Nfld. & Labrador

Rescuers coming from away to help save feral cats of Little Bay Islands

As the resettlement deadline looms for people living on Little Bay Islands, a team of animal rescuers from two provinces are working together to find new homes for the community's feral cats.

Vet who was going to help on behalf on the government has backed out

These are a few of the kittens already rescued from Little Bay Islands and brought to the Exploits Valley SPCA for adoption earlier this year. (Submitted by Sarah McLeod)

As the resettlement deadline looms for people living on Little Bay Islands, a team of animal rescuers from two provinces is working to find new homes for the N.L. community's feral cats.

Sonya Higgins, a former Corner Brook resident who now works as an animal rescuer in Nova Scotia, said she knew she had to help when she heard about feral cats being left behind on Little Bay Islands.

"Cats don't have geographical boundaries, but being from Newfoundland, my heart is there," said Higgins, the founder of Healing Animal Scars in Cole Harbour, N.S.

Services like power and water will be cut off for Little Bay Islands on Dec. 31, when all of its human residents — save one couple who will be living off the grid — will be relocating to other parts of Newfoundland.

It would be a very horrible death if they were left on their own without being fed.- Sonya Higgins

Higgins hopes a team of rescuers will be able to safely trap the 50 or so feral cats and transport them to Halifax before that happens.

"It would be a very horrible death if they were left on their own without being fed," Higgins told CBC Newfoundland Morning.

Higgins said a successful trap, neuter, release program with the Nova Scotia SPCA and a registered charity called Spay Day are in a position to help.

Those organizations, along with Newfoundland animal rescue groups, will head to Little Bay Islands to set up humane traps to catch the cats, before transporting them to Nova Scotia on Marine Atlantic ferries.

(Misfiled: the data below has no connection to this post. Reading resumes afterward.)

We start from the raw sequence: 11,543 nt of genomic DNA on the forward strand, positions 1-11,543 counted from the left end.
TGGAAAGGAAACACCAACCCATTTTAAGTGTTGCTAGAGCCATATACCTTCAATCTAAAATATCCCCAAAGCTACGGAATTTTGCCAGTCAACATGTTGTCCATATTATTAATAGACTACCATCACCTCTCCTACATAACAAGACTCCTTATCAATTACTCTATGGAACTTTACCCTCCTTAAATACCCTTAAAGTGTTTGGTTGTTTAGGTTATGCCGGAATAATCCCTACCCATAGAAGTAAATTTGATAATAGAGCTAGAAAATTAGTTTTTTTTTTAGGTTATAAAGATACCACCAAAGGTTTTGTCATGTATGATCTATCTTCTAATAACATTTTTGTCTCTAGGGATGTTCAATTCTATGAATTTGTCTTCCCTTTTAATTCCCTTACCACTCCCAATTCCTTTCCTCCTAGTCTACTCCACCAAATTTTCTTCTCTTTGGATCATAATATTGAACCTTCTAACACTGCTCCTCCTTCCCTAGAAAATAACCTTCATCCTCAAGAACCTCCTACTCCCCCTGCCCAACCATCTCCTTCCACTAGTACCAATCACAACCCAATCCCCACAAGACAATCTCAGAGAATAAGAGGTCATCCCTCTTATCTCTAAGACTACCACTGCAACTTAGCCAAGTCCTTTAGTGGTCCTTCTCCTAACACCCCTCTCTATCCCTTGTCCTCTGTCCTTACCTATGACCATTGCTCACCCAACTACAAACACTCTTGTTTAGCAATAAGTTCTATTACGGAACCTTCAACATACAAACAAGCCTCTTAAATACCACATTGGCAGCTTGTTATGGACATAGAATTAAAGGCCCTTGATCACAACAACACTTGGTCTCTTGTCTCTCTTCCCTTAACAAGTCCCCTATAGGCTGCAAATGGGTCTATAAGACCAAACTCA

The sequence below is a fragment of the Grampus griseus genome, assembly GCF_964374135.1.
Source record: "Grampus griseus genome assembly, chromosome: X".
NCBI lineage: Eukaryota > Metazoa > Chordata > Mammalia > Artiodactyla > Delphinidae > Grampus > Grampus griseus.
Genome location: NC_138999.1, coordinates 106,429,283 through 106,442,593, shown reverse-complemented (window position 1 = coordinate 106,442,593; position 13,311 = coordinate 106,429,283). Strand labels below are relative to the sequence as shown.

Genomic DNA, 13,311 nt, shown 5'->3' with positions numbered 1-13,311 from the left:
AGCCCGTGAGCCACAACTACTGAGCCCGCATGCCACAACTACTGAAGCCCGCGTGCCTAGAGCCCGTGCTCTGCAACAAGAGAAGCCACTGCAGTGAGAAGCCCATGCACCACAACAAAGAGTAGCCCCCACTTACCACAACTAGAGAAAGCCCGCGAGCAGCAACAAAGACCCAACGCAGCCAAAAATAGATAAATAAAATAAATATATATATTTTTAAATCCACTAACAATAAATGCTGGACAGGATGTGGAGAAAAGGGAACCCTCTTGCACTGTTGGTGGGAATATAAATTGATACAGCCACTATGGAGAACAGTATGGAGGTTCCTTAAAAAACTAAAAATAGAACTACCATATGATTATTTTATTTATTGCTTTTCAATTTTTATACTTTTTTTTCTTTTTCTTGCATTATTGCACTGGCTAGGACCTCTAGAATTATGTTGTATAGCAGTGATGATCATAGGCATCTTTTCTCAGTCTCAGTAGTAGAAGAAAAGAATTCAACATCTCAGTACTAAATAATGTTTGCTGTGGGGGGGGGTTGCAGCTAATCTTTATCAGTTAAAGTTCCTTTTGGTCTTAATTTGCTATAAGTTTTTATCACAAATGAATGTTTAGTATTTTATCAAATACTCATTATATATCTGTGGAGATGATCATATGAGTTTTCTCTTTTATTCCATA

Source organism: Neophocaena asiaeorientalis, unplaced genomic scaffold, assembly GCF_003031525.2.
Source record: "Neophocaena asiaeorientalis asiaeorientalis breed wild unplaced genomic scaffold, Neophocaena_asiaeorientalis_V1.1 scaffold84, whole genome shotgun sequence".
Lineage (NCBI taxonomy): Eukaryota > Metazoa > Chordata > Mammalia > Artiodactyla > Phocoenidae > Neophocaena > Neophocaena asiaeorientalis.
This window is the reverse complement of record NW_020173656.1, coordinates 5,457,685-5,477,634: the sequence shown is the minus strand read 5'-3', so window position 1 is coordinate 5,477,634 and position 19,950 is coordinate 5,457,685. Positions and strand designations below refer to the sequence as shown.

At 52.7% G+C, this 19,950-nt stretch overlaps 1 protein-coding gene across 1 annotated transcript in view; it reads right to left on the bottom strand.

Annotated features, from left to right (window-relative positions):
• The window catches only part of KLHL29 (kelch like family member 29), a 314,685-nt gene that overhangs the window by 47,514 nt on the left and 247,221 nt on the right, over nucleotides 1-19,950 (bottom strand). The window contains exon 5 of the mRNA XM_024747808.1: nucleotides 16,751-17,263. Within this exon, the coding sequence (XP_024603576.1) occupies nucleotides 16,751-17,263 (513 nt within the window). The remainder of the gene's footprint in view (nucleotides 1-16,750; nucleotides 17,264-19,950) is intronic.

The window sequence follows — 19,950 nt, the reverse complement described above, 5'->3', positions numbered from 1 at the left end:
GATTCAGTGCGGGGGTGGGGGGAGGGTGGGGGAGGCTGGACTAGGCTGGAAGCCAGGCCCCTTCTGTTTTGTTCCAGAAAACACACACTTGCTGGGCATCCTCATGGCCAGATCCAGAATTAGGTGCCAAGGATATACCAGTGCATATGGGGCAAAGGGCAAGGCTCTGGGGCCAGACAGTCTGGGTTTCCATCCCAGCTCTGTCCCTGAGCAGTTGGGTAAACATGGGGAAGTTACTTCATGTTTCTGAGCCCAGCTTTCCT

Most homes in Little Bay Islands will be empty by the resettlement deadline of Dec. 31. (Submitted by Michael Parsons)

"Once we get them we will have them assessed for personality to see if any of them are adoptable," Higgins said.

If families cannot adopt some of the cats, Higgins said, a suitable barn will be found for them to call home.

"We ensure that the barn owner is willing to provide food for the cat, and initially you must have something like a heated tack room or somewhere that you can put the cat in a cage to get used to the new barn setting initially — you don't want them to run away from the new setting right away," she said.

The biggest obstacle now will be getting the trappers to Little Bay Islands in the winter season, and then on the ferry to Nova Scotia.

"Relocating a cat is tricky business."

Feral cats not suited for adoption: government

While the provincial government initially said it was working with a private veterinarian to help trap and assess feral cats, that changed Tuesday afternoon. 

The vet has withdrawn his or her services, but government said reasons wouldn't be publicly provided to protect the person's privacy. There likely won't be a replacement vet to step in and help with the issue, either. 

The government said while it appreciates the concern of people and groups who want to rehome the cats, "adult feral cats are not considered to be suitable for adoption."

Read more from CBC Newfoundland and Labrador

With files from CBC Newfoundland Morning


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